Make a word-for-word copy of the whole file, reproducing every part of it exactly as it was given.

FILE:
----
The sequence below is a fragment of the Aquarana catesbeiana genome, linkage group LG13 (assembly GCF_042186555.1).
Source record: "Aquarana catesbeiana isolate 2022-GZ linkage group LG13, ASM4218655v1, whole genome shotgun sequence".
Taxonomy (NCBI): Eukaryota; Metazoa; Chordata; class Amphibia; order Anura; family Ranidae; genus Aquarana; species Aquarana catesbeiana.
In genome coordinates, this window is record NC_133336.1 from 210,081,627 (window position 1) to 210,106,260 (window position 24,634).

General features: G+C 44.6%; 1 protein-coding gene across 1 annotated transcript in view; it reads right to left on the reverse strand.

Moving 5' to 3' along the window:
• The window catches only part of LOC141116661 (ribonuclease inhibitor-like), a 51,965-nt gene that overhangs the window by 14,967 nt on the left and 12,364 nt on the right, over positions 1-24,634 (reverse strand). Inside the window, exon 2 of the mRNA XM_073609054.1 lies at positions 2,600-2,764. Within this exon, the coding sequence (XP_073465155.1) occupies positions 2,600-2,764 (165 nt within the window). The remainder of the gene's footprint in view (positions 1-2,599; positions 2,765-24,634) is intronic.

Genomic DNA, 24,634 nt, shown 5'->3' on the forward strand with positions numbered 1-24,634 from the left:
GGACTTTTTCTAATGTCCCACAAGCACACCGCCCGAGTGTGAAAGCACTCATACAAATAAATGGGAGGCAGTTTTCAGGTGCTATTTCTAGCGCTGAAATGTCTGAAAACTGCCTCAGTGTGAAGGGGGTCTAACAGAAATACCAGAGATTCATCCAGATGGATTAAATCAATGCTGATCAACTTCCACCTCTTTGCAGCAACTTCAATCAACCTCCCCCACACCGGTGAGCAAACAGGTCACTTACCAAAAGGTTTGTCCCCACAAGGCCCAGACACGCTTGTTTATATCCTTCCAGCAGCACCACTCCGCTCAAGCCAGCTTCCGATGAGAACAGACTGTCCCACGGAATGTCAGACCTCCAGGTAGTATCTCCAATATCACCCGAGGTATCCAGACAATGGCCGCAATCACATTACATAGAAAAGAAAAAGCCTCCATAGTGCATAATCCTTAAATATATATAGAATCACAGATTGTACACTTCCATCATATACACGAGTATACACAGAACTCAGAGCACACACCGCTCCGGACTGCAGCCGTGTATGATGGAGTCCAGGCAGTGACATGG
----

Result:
The sequence below is a fragment of the Aquarana catesbeiana genome, linkage group LG13 (assembly GCF_042186555.1).
Source record: "Aquarana catesbeiana isolate 2022-GZ linkage group LG13, ASM4218655v1, whole genome shotgun sequence".
Taxonomy (NCBI): Eukaryota; Metazoa; Chordata; class Amphibia; order Anura; family Ranidae; genus Aquarana; species Aquarana catesbeiana.
In genome coordinates, this window is record NC_133336.1 from 210,081,627 (window position 1) to 210,106,260 (window position 24,634).

General features: G+C 44.6%; 1 protein-coding gene across 1 annotated transcript in view; it reads right to left on the reverse strand.

Moving 5' to 3' along the window:
• The window catches only part of LOC141116661 (ribonuclease inhibitor-like), a 51,965-nt gene that overhangs the window by 14,967 nt on the left and 12,364 nt on the right, over positions 1-24,634 (reverse strand). Inside the window, exon 2 of the mRNA XM_073609054.1 lies at positions 2,600-2,764. Within this exon, the coding sequence (XP_073465155.1) occupies positions 2,600-2,764 (165 nt within the window). The remainder of the gene's footprint in view (positions 1-2,599; positions 2,765-24,634) is intronic.

Genomic DNA, 24,634 nt, shown 5'->3' on the forward strand with positions numbered 1-24,634 from the left:
GGACTTTTTCTAATGTCCCACAAGCACACCGCCCGAGTGTGAAAGCACTCATACAAATAAATGGGAGGCAGTTTTCAGGTGCTATTTCTAGCGCTGAAATGTCTGAAAACTGCCTCAGTGTGAAGGGGGTCTAACAGAAATACCAGAGATTCATCCAGATGGATTAAATCAATGCTGATCAACTTCCACCTCTTTGCAGCAACTTCAATCAACCTCCCCCACACCGGTGAGCAAACAGGTCACTTACCAAAAGGTTTGTCCCCACAAGGCCCAGACACGCTTGTTTATATCCTTCCAGCAGCACCACTCCGCTCAAGCCAGCTTCCGATGAGAACAGACTGTCCCACGGAATGTCAGACCTCCAGGTAGTATCTCCAATATCACCCGAGGTATCCAGACAATGGCCGCAATCACATTACATAGAAAAGAAAAAGCCTCCATAGTGCATAATCCTTAAATATATATAGAATCACAGATTGTACACTTCCATCATATACACGAGTATACACAGAACTCAGAGCACACACCGCTCCGGACTGCAGCCGTGTATGATGGAGTCCAGGCAGTGACATGG